Awqaf-SA donates 190 000 Qur’ans in project for ‘every home to have one’

Al Qalam Correspondent

Local NGO AWQAF-SA has donated 190 000 Qur’ans to the community as part of its Quran4Soul legacy project that began late 2018 to December last year.

“The spirit of the Quran4Soul legacy project is driven by our burning desire to see every Muslim household throughout sub-Saharan Africa owning a copy of the Holy Book,” remarked Akhtar Thokan, director of the project.

“No believer should ever be excluded from access to God’s word. So, we hope to ensure that Muslims who read Arabic can have a copy of the Arabic Qur’an, and that those who can’t, have a copy of an accessibly transliterated Qur’an – something which will enable them to memorise its noble verses for prayer, meditation and spiritual growth.”

Thokan said that AWQAF SA also aspired to make the Qur’an available to people of other faiths in their home language, thus spreading the word of Islam to all, and facilitating a broader understanding, as well as a deeper appreciation, of its inspired words.

“Research shows that many people worldwide are embracing the faith just by reading translated copies of the Qur’an. This is important so that those ignorant about Islam can interact with its primary source in order to counter the false narratives,” he said.

Thokan said that the project commenced in the latter part of 2018 but had to be temporarily suspended due to the Covid-19 related lockdowns at the beginning of 2020.

“The moment the authorities eased restrictions, the project resumed with numerous Islamic organisations joining us in the distribution drive,” he said.

To this end, AWQAF-SA had partnered with The Islamic Propagation Centre International (IPCI), the Central Islamic Trust (CIT), the Suleiman Nana Memorial Trust, the Jamiatul Ulama of South Africa, the Islamic Dawah Movement (IDM), the Jamat Ibandla of Soweto, Message Africa, Masjid-ul-Islam, and various mosques and volunteers from all corners of the republic, as well as those from neighbouring SADC countries.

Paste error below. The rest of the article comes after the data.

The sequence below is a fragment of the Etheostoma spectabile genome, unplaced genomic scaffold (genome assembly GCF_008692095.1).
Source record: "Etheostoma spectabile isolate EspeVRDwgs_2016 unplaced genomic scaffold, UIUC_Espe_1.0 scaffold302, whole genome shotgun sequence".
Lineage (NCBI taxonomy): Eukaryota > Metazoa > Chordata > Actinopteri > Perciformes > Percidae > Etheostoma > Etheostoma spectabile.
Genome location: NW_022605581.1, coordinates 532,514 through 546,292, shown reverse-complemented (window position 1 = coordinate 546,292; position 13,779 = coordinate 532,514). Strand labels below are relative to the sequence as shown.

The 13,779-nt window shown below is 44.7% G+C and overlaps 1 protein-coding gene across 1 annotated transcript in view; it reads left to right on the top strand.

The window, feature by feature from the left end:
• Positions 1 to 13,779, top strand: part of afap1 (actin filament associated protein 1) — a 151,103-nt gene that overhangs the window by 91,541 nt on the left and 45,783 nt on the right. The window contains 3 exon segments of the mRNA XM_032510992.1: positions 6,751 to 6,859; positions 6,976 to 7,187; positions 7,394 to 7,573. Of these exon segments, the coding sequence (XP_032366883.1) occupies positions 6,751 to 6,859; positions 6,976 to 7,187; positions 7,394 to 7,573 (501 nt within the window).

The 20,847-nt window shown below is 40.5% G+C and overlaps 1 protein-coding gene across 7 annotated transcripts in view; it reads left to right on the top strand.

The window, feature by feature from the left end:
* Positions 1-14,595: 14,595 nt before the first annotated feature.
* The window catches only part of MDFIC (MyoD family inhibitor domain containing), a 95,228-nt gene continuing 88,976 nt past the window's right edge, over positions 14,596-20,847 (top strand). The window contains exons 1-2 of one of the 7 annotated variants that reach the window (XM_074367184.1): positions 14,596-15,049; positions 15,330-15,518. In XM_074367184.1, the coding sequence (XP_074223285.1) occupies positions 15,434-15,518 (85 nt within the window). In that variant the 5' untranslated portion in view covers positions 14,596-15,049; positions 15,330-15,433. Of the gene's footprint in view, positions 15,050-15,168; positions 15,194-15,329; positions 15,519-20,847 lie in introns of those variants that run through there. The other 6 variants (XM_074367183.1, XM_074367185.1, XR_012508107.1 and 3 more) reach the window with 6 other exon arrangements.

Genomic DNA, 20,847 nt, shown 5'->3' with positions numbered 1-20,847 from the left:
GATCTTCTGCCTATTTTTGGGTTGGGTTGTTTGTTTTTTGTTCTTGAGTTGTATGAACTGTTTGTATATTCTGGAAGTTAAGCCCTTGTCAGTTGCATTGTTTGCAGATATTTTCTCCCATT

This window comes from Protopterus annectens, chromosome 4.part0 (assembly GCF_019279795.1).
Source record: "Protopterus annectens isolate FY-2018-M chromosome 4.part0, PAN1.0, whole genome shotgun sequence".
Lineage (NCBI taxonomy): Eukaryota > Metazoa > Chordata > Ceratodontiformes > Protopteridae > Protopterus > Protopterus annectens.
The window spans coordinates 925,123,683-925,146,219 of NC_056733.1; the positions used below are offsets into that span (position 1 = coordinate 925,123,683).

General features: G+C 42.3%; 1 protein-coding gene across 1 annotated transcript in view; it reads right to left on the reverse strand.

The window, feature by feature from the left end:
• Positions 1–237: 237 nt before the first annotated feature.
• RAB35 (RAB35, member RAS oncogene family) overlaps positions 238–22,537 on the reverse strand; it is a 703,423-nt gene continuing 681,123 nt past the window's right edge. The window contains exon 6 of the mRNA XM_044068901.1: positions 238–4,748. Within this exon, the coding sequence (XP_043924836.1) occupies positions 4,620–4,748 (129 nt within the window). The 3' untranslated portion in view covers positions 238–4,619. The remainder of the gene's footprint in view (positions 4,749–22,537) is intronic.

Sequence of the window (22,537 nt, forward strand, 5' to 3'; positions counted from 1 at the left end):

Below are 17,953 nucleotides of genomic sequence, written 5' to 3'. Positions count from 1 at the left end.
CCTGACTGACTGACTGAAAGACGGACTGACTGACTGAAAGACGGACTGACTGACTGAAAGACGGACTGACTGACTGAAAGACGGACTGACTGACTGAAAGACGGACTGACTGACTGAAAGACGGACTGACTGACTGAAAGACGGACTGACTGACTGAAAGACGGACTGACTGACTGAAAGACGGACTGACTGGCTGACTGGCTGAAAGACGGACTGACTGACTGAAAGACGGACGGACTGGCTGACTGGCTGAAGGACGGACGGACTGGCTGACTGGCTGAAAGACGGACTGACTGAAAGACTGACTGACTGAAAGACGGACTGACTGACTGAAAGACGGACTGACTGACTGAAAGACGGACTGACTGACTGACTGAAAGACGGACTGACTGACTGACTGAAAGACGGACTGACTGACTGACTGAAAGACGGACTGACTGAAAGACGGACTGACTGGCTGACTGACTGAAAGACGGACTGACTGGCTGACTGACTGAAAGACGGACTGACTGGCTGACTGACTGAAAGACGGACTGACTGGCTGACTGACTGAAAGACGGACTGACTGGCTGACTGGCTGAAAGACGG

All these people ensured that deserving communities, from even the most isolated parts of the country, received free copies of the Qur’an in their own language.

“This long-awaited initiative is extremely crucial to us. The reality is that Islam doesn’t have linguistic or racial barriers and the people of South Africa must understand this. Our message is of tolerance and peaceful co-existence” commented Moulana Yunus Kawanga, secretary of the Message Africa Foundation.

Thokan said that the need for translated and transliterated Qurans could not be over emphasised, particularly in diverse countries with growing numbers of Muslims.

The fact was that many people only find Islam in adulthood, and struggle to learn to read Arabic due to their age, work commitments and other responsibilities.

Rasheed Bhekhi Mntambo of the Jamat Ibandla in Soweto said that most who embraced Islam did so from their late teens upwards, some already parents.

“It’s not easy to attend madrasah when you have to work, raise children and deal with other life issues. As a result, many of us are unable to read the Arabic script, therefore, the need for Qur’ans in transliterated Latinised Arabic is just great,” said Mntambo.

“Alhamdulillah, thanks to Allah, the Quran4Soul project has been a resounding success. AWQAF SA, with the help of its generous donors and distribution partners, has managed to provide 190 000 Qur’ans ‘beacons of light’ to the community in just over a three year period,” said Thokan.

Thokan concluded that a lot still had to be done in South Africa and our under-resourced neighbouring countries. He encouraged people to invest in the project from as little as R40 as a Sadaqat ul-Jariya, a noble charity whose rewards are long-lasting.

Through its Qur’anic Waqf, or endowment, the AWQAF SA Quran4Soul project is under-pinned by a sustainable investment core that will be able to fund Qur’an distributions for generations to come.

The Waqf is a Prophetic institution established in Allah’s name in perpetuity. Supported by an ethical capital base, a Waqf is designed to ensure long-term transformative, sustainable community developments that eliminate poverty, improve education, promote economic development, develop institutions, and capacitate people.

AWQAF SA, founded in 2000, is an independent, non-profit organisation established for the empowerment of Muslims, as well as all historically disadvantaged communities in South Africa.

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